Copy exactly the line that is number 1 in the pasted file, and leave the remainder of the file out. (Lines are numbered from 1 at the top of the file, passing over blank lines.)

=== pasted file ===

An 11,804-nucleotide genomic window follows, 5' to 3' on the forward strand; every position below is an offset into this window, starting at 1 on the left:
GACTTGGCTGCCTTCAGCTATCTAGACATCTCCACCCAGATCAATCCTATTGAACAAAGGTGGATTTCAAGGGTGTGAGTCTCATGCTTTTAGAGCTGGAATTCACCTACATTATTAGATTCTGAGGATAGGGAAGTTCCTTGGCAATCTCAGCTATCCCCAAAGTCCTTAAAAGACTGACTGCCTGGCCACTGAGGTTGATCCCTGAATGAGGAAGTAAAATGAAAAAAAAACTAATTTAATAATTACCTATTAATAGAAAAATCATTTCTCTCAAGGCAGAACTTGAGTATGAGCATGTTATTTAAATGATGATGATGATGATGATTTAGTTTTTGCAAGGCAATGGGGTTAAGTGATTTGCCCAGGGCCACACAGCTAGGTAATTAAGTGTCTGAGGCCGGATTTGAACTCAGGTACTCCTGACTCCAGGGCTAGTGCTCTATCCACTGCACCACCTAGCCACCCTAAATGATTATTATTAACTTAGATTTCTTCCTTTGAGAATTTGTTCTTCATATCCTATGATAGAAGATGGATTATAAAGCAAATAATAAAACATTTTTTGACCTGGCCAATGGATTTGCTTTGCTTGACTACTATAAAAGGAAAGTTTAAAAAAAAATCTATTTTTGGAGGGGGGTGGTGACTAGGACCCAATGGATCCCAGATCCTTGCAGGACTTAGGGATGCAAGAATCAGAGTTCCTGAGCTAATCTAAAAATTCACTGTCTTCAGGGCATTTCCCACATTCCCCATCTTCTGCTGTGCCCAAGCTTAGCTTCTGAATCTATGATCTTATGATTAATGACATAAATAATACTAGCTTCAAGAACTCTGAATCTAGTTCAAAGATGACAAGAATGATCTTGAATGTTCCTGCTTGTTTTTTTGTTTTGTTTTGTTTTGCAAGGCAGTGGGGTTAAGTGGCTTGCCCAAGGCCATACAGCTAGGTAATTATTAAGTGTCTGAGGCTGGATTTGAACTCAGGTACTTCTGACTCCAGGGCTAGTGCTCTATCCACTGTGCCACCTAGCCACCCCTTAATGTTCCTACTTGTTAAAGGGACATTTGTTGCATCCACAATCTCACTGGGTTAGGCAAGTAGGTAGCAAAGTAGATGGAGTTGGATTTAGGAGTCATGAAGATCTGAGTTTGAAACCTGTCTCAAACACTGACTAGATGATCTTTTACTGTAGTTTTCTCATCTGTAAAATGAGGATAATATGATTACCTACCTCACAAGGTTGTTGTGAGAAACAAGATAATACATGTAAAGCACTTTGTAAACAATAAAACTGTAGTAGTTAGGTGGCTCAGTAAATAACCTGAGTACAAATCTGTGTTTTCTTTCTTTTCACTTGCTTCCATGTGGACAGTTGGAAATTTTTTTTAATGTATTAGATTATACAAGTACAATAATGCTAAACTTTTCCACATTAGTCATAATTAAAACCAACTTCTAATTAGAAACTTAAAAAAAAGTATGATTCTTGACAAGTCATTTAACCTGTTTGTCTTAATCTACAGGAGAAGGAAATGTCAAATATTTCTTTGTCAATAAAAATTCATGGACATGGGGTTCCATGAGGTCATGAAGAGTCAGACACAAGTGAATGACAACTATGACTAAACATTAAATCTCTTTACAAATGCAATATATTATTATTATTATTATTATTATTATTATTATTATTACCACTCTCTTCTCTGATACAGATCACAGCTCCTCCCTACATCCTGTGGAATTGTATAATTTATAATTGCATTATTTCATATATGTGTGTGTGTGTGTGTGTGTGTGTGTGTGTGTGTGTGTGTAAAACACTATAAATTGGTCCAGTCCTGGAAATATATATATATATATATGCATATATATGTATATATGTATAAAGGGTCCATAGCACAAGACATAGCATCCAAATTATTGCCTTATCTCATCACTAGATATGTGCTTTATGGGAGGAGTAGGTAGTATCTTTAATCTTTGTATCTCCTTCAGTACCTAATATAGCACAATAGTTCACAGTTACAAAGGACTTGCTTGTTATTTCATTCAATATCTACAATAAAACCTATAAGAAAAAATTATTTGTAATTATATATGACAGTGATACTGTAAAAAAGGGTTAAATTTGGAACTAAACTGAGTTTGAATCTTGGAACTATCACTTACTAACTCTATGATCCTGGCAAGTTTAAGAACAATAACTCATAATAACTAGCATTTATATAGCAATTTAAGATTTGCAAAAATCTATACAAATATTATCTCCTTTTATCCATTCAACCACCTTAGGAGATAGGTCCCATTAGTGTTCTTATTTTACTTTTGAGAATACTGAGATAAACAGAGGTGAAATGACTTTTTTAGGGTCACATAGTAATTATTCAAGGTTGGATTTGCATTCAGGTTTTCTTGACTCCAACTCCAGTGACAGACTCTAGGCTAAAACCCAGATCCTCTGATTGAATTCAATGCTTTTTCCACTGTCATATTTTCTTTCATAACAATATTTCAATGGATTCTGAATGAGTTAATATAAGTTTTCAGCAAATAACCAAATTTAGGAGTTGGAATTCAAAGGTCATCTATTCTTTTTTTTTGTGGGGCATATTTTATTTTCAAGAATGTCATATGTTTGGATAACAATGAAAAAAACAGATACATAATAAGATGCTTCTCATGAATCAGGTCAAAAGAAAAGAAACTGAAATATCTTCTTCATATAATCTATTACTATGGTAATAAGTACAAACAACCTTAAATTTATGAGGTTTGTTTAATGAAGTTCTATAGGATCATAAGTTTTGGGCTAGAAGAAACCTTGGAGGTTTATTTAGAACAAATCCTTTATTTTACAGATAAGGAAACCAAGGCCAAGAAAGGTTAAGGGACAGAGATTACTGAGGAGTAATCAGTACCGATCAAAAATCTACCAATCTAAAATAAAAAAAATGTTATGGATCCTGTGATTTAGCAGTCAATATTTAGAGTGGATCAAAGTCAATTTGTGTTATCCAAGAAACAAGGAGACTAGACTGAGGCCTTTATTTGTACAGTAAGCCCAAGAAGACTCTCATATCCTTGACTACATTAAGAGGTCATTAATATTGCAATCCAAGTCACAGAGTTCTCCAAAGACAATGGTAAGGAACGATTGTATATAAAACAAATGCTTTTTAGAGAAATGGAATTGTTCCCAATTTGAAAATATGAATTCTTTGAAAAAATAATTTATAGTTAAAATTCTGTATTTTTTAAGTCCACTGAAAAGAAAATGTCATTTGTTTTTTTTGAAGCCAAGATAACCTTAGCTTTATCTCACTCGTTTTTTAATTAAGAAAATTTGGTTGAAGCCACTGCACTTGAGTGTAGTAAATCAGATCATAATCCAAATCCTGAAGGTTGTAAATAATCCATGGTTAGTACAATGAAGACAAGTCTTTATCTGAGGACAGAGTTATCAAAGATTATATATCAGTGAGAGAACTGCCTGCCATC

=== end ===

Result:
An 11,804-nucleotide genomic window follows, 5' to 3' on the forward strand; every position below is an offset into this window, starting at 1 on the left: